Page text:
About GM Ho Kam Ming
Grandmaster Ho Kam Ming
A young Master Ho Kam Ming and His Wing Chun teacher, GM Yip Man, circa 1962
Grandmaster Ho Kam Ming is one of Yip Man's best disciples. He devoted his life to studying and refining the art of Wing Chun and he is one of the few men who completed the entire system under Grandmaster Yip Man.
Grandmaster Ho was held in high regard by Yip Man. He spent three and a half years to learn the whole system from Yip Man, after which he helped teach his classes for another three and a half years. It was during this time when he learned the most advanced skills privately from Yip Man. The majority of students followed Yip Man for less than two years.
Above: Grandmaster Ho and his students in Macau. Late Grandmaster Yip Man
is sitting at the center by the left hand side of Grandmaster Ho.
During the seven years Grandmaster Ho was with Yip Man, he trained Wing Chun in the school for at least four hours every day, without taking a single day off. Needless to say, he developed a very
close personal relationship with Yip Man. After seven years of dedicated training, Grandmaster Ho
opened his own Wing Chun school in Macau and the Ho Kam Ming Ving Tsun Association was established.
Unlike many other Wing Chun instructors who chose to teach on a part time basis, Grandmaster Ho
taught Wing Chun full time. Passing down the art has been his life's work since that time.
Above: Another group photo of Late Grandmaster Yip Man, Grandmaster Ho, and his students.
Back in the 1960's and 70's, in addition to teaching Ving Tsun for self-defense, Grandmaster Ho also
trained professional Ving Tsun fighters. His full contact Ving Tsun teams fought in martial arts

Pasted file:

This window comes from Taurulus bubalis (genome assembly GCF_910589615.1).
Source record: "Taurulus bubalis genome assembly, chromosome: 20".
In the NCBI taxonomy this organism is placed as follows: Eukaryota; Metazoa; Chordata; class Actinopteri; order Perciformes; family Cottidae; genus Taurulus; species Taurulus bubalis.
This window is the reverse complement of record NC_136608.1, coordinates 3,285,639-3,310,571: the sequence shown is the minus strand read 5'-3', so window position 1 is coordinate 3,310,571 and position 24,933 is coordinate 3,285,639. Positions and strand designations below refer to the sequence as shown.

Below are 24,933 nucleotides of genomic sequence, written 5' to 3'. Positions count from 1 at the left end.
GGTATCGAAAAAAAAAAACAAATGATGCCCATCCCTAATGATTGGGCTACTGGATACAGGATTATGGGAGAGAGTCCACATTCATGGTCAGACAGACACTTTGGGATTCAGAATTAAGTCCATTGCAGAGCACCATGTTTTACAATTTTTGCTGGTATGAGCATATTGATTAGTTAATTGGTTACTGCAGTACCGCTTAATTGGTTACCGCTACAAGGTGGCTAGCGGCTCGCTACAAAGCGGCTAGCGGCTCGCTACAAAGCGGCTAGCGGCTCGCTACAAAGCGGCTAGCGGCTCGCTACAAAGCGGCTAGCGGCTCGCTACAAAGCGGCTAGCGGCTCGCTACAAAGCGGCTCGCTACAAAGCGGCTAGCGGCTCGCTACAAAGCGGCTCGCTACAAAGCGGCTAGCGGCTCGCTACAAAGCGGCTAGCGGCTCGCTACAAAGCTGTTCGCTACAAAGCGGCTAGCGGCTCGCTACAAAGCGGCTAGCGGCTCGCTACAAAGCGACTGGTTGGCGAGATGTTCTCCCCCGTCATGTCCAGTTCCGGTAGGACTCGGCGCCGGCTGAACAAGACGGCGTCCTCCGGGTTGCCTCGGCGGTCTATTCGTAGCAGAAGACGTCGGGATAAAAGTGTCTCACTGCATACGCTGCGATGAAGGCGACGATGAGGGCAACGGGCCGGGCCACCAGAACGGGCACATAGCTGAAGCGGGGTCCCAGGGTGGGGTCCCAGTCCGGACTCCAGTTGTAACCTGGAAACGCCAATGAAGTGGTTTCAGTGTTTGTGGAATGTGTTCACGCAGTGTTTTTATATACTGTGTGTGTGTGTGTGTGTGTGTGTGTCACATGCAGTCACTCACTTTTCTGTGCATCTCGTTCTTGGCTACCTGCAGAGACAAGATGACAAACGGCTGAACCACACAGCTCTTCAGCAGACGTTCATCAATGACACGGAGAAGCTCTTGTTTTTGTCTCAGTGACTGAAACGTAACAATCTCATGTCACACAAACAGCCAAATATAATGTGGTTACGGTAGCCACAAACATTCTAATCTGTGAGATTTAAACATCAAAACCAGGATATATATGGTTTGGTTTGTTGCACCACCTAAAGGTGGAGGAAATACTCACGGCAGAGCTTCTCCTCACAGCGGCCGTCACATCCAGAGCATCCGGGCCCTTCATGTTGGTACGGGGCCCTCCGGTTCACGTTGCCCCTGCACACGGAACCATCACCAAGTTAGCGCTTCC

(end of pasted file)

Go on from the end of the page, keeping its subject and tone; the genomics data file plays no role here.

tournaments throughout southeast Asia and they had achieved considerable recognition.
During the mid-60's, as the reputation of the school grew, a famous Chinese martial arts
school from Hong Kong called for a formal challenge. Challenge, back then, was a very
serious matter since it was a good way to establish a good reputation.
Although the challenging school had fought and won over a hundred contests in this manner,
they lost completely in this match.
Above: Grandmaster Ho's student who won the full contact fighting championship.
Another notable match was related to the setup of the Hong Kong Chinese Martial Arts Association
(HKCMAA). Tang Sang, the organizer of HKCMAA, received a challenge from the already
established Chinese Martial Arts Association (CMAA). CMAA would send out three fighters from
China, and Tang could pick three fighters from any kind of Chinese martial arts locally in
Hong Kong. Tang Sang could setup the HKCMAA only if two of his men won in this three matches game.
While no fighters were willing to participate, Tang Sang at last turned to Yip Man for help.
The only thing that Yip Man told him was: "give a phone call to Ho Kam Ming in Macau.
Here I have no fighters for you, but you can see if he can help you.". Three part time fighters were
then sent by Grandmaster Ho. The fights were held in the Hong Kong city hall,
and it was being broadcasted live on TV. Of no surprises, Grandmaster Ho's students
won all three matches and HKCMAA was setup afterward.
In the late 1970's, Grandmaster Ho retired from teaching Ving Tsun publicly.
Today, Grandmaster Ho is 95 years old, and his passion towards Ving Tsun has only grown.